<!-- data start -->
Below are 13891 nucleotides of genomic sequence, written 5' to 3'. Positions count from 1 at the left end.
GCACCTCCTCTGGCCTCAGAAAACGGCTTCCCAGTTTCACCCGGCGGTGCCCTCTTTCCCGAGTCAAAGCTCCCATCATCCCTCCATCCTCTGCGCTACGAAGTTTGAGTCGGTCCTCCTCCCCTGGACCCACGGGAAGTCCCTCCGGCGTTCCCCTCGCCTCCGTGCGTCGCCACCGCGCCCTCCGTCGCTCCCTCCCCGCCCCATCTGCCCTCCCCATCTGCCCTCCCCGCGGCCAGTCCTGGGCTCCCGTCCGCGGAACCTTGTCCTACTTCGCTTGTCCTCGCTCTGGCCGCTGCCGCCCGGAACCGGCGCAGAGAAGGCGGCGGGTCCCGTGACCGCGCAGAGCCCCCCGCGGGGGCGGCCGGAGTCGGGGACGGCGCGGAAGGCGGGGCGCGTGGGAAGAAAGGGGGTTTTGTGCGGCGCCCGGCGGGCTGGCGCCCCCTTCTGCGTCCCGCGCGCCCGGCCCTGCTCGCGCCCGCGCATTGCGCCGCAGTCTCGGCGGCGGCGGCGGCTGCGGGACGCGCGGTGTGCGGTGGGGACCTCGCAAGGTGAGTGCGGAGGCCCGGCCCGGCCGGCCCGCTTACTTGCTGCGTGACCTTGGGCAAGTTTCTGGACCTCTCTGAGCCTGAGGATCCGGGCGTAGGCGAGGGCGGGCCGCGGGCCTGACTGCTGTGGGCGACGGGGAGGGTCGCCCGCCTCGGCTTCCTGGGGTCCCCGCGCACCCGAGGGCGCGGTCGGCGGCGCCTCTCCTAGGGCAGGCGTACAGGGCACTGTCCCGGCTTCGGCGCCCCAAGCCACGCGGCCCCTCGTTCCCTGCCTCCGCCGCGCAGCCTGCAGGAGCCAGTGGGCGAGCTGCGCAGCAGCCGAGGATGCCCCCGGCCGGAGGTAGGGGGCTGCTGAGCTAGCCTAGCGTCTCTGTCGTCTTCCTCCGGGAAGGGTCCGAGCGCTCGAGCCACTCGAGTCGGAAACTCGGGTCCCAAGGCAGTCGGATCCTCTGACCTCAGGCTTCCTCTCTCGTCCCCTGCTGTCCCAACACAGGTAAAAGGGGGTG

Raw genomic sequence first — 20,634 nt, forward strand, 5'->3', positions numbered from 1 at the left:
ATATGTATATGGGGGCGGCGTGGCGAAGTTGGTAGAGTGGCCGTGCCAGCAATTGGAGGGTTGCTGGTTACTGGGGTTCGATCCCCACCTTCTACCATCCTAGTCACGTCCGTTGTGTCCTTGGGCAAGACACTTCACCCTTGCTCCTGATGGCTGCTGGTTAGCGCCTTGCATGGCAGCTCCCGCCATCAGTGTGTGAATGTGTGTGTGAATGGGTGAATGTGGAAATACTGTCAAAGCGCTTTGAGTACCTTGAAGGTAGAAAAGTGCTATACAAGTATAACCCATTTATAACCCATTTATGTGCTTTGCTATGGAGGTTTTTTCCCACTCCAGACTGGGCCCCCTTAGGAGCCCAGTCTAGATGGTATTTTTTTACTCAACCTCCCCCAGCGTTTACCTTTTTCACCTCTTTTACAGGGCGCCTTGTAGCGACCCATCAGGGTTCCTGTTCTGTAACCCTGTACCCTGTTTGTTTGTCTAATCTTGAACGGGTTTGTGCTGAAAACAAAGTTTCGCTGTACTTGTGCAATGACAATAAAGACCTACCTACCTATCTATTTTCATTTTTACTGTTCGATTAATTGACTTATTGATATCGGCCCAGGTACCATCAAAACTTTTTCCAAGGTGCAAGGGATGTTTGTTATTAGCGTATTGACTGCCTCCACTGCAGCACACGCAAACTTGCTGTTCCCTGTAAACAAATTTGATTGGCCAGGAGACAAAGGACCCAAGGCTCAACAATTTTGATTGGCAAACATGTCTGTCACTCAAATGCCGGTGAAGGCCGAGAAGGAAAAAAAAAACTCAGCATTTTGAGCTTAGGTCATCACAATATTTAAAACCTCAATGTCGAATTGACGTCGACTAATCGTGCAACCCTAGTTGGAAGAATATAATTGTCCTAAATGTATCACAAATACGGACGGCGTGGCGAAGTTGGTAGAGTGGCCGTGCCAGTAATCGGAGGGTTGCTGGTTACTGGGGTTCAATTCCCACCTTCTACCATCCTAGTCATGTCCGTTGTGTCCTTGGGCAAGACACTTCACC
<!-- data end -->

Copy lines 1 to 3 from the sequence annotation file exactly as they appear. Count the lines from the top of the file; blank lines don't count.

Below are 13891 nucleotides of genomic sequence, written 5' to 3'. Positions count from 1 at the left end.
GCACCTCCTCTGGCCTCAGAAAACGGCTTCCCAGTTTCACCCGGCGGTGCCCTCTTTCCCGAGTCAAAGCTCCCATCATCCCTCCATCCTCTGCGCTACGAAGTTTGAGTCGGTCCTCCTCCCCTGGACCCACGGGAAGTCCCTCCGGCGTTCCCCTCGCCTCCGTGCGTCGCCACCGCGCCCTCCGTCGCTCCCTCCCCGCCCCATCTGCCCTCCCCATCTGCCCTCCCCGCGGCCAGTCCTGGGCTCCCGTCCGCGGAACCTTGTCCTACTTCGCTTGTCCTCGCTCTGGCCGCTGCCGCCCGGAACCGGCGCAGAGAAGGCGGCGGGTCCCGTGACCGCGCAGAGCCCCCCGCGGGGGCGGCCGGAGTCGGGGACGGCGCGGAAGGCGGGGCGCGTGGGAAGAAAGGGGGTTTTGTGCGGCGCCCGGCGGGCTGGCGCCCCCTTCTGCGTCCCGCGCGCCCGGCCCTGCTCGCGCCCGCGCATTGCGCCGCAGTCTCGGCGGCGGCGGCGGCTGCGGGACGCGCGGTGTGCGGTGGGGACCTCGCAAGGTGAGTGCGGAGGCCCGGCCCGGCCGGCCCGCTTACTTGCTGCGTGACCTTGGGCAAGTTTCTGGACCTCTCTGAGCCTGAGGATCCGGGCGTAGGCGAGGGCGGGCCGCGGGCCTGACTGCTGTGGGCGACGGGGAGGGTCGCCCGCCTCGGCTTCCTGGGGTCCCCGCGCACCCGAGGGCGCGGTCGGCGGCGCCTCTCCTAGGGCAGGCGTACAGGGCACTGTCCCGGCTTCGGCGCCCCAAGCCACGCGGCCCCTCGTTCCCTGCCTCCGCCGCGCAGCCTGCAGGAGCCAGTGGGCGAGCTGCGCAGCAGCCGAGGATGCCCCCGGCCGGAGGTAGGGGGCTGCTGAGCTAGCCTAGCGTCTCTGTCGTCTTCCTCCGGGAAGGGTCCGAGCGCTCGAGCCACTCGAGTCGGAAACTCGGGTCCCAAGGCAGTCGGATCCTCTGACCTCAGGCTTCCTCTCTCGTCCCCTGCTGTCCCAACACAGGTAAAAGGGGGTG

Raw genomic sequence first — 20,634 nt, forward strand, 5'->3', positions numbered from 1 at the left: